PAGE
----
As I will discuss the appalling defeat suffered by the Templars at the place that has come to be known as the Horns of Hattin – it’s worth pointing out that some biblical scholars believe this location to the most likely for Jesus to have preached the Sermon on the Mount. It’s a rather cruel irony then that the warriors of Christ would come to grief here in 11187. Click here to see some very pleasing photos of the area.
This from the Catholic Encyclopedia:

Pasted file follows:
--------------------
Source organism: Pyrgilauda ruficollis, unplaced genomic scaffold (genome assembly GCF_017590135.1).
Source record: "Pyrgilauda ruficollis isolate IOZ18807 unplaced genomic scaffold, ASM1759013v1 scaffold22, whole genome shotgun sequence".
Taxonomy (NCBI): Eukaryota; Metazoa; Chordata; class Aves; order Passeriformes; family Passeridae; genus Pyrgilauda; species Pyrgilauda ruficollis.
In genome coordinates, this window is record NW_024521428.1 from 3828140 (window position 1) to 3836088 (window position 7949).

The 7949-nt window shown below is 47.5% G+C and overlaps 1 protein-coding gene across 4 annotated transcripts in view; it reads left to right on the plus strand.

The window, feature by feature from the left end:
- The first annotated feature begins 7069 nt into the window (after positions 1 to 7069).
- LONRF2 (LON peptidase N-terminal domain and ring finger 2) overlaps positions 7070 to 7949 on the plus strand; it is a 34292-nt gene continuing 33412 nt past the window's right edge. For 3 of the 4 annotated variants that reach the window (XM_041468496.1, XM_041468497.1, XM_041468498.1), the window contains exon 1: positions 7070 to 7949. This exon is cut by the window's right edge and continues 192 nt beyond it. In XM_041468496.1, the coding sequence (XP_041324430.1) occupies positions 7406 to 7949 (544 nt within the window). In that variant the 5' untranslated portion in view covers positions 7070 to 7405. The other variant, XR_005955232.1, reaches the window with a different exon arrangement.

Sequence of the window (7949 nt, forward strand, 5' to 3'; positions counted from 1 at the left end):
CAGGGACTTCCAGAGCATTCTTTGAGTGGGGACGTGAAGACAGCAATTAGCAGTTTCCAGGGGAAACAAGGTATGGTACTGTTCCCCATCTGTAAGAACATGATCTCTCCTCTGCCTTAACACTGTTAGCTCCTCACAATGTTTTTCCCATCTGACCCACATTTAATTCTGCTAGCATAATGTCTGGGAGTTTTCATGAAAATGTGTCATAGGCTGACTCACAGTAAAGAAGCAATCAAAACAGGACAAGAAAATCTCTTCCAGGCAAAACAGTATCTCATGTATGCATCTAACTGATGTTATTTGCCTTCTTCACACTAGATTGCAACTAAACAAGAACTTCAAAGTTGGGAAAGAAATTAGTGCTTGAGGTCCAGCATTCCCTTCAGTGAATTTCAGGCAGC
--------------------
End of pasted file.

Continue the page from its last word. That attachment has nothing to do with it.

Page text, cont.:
“The scene of this discourse is traditionally located on Karn Hattin (or Kurun Hattîn), the Horns of Hattin, a mountain which receives its name from the little village at its northern base and from the two cones or horns which crown its summit. Karn Hattin is in Galilee in easy distance of Nazareth, Cana, and Mt. Tabor to the southwest, of Tiberias and Lake Gennesaret (the Sea of Galilee) to the east, and of Capharnaum to the northeast, in the centre, therefore, of much of the ministry of Jesus. It lies 1, 816 feet above the lake and 1,135 feet above the sea level (according to Baedeker, Palestine and Syria, Leipzig, 1898, pp. 285, 288, which has the high authority of Socin and Benzinger). This mountain, rising above the hills that skirt the lake, is the only height to the west that can be seen from its shores. It consists of a low ridge about one-quarter of a mile long extending east and west, and rising at each extremity into a cone or horn. The horn, which is the taller, is only sixty feet above the ridge. Between the horns lies an uneven platform which could easily accomodate the crowd that followed Jesus; but it is believed that the spot on which the discourse was given is lower down, on a level place on the southern side of the mountain, corresponding with St. Luke’s description (topou pedinou), vi. 17, which may mean a level place, as well as a “plain”. From the eastern slope of the hill there is a beautiful view, to the east, of the lake with the Jôlan (Gaulanitis) mountains beyond, to the south, the plateau of Ard el-Hamma and Mt. Tabor, and to the north the snowy height of Mt. Hermon. The tradition that there was a village on the mountain top, if true (the only proof being the remains of a wall which served as defence to a camp), might lend point to the reference in the sermon to the city which was seated on a hill and could not be hid (Matthew 5:14); and the beautiful flowers that abound there might include the unidentified “lilies of the field” (6:28). Bishop Le Camus (Notre Voyage aux Pays Bibliques, II, pp. 220-222) thought he never saw elsewhere and never imagined so lovely a variety and harmony in the beauty of flowers; other travellers are scarcely so enthusiastic, but all agree the spot has a charm of its own. The Horns of Hattin are mentioned by a feeble and late tradition as the site of the second multiplication of loaves. The Jews of the locality point out here also the tomb of Jethro, father-in-law of Moses. During the Crusades the plain below was the scene of the battle in which Saladin dealt the death-blow to French power in Palestine (3-4 July, 1187).”